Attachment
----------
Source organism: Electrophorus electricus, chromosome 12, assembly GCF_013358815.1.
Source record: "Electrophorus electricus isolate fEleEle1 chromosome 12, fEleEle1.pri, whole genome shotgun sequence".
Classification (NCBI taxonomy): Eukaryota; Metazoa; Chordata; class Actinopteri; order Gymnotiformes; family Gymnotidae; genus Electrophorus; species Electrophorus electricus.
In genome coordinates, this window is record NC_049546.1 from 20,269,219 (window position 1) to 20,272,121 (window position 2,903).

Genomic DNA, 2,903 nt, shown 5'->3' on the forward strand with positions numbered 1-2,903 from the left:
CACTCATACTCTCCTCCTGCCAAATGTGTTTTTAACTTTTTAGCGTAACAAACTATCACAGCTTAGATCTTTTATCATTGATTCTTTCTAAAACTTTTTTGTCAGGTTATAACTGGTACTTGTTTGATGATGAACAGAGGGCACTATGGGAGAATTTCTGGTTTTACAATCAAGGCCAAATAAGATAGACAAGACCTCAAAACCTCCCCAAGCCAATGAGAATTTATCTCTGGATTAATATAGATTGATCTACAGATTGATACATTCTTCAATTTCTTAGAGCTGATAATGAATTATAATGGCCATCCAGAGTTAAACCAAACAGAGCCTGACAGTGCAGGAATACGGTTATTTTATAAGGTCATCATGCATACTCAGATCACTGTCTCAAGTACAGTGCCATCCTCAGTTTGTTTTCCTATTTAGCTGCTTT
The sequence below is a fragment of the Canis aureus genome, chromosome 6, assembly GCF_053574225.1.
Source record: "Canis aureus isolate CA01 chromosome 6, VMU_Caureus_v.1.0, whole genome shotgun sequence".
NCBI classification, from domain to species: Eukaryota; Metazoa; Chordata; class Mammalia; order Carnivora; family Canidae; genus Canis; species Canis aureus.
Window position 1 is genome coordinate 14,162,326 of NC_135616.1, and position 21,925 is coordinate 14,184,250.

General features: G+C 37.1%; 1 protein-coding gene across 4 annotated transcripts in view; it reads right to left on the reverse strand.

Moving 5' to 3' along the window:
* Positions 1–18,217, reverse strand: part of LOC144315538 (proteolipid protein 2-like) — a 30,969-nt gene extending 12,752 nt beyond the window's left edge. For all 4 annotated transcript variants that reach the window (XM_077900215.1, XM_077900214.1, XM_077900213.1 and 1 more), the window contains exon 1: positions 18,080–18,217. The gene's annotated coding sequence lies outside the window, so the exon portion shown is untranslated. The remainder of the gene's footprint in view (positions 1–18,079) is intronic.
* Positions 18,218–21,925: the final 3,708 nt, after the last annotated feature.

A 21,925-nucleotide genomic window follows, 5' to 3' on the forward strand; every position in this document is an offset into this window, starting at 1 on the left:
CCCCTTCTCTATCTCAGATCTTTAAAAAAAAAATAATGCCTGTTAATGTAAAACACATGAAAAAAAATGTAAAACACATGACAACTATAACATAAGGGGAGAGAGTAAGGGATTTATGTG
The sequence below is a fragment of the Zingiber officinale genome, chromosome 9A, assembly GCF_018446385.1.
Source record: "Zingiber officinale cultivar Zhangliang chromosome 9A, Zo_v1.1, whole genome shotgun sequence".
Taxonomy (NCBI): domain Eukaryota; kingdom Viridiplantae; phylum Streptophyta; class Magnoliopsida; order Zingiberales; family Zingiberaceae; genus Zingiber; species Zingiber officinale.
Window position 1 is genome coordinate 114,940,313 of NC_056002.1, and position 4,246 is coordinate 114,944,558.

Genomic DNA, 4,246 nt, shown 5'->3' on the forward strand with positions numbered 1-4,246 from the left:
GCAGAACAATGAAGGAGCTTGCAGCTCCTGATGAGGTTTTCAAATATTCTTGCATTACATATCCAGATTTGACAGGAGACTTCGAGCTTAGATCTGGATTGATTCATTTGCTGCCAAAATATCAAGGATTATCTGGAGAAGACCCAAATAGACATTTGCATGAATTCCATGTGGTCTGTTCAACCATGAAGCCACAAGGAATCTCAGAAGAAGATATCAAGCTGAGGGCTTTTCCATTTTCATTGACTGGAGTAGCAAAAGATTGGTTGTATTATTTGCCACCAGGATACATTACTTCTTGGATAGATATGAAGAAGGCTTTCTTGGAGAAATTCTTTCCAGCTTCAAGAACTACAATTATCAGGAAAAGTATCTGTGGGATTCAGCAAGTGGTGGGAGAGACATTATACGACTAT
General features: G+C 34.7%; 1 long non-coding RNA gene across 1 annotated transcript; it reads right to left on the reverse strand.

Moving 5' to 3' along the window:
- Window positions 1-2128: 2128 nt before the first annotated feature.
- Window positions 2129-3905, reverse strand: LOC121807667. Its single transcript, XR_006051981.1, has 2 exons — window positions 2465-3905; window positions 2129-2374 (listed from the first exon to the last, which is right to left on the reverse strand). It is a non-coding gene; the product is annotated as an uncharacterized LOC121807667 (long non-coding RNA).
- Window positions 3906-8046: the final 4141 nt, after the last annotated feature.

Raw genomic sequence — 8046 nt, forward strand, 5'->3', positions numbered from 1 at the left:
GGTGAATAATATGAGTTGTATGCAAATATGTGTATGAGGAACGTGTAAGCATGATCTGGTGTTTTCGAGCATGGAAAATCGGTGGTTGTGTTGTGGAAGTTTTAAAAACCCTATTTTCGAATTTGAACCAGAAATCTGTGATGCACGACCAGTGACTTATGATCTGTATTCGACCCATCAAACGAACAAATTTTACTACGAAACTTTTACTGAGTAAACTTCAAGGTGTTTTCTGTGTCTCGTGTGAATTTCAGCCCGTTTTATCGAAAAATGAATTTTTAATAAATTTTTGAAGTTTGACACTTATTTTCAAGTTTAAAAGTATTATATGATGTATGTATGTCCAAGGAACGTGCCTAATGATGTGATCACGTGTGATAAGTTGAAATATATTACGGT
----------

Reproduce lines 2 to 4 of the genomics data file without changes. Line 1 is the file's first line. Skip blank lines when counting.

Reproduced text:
Source record: "Electrophorus electricus isolate fEleEle1 chromosome 12, fEleEle1.pri, whole genome shotgun sequence".
Classification (NCBI taxonomy): Eukaryota; Metazoa; Chordata; class Actinopteri; order Gymnotiformes; family Gymnotidae; genus Electrophorus; species Electrophorus electricus.
In genome coordinates, this window is record NC_049546.1 from 20,269,219 (window position 1) to 20,272,121 (window position 2,903).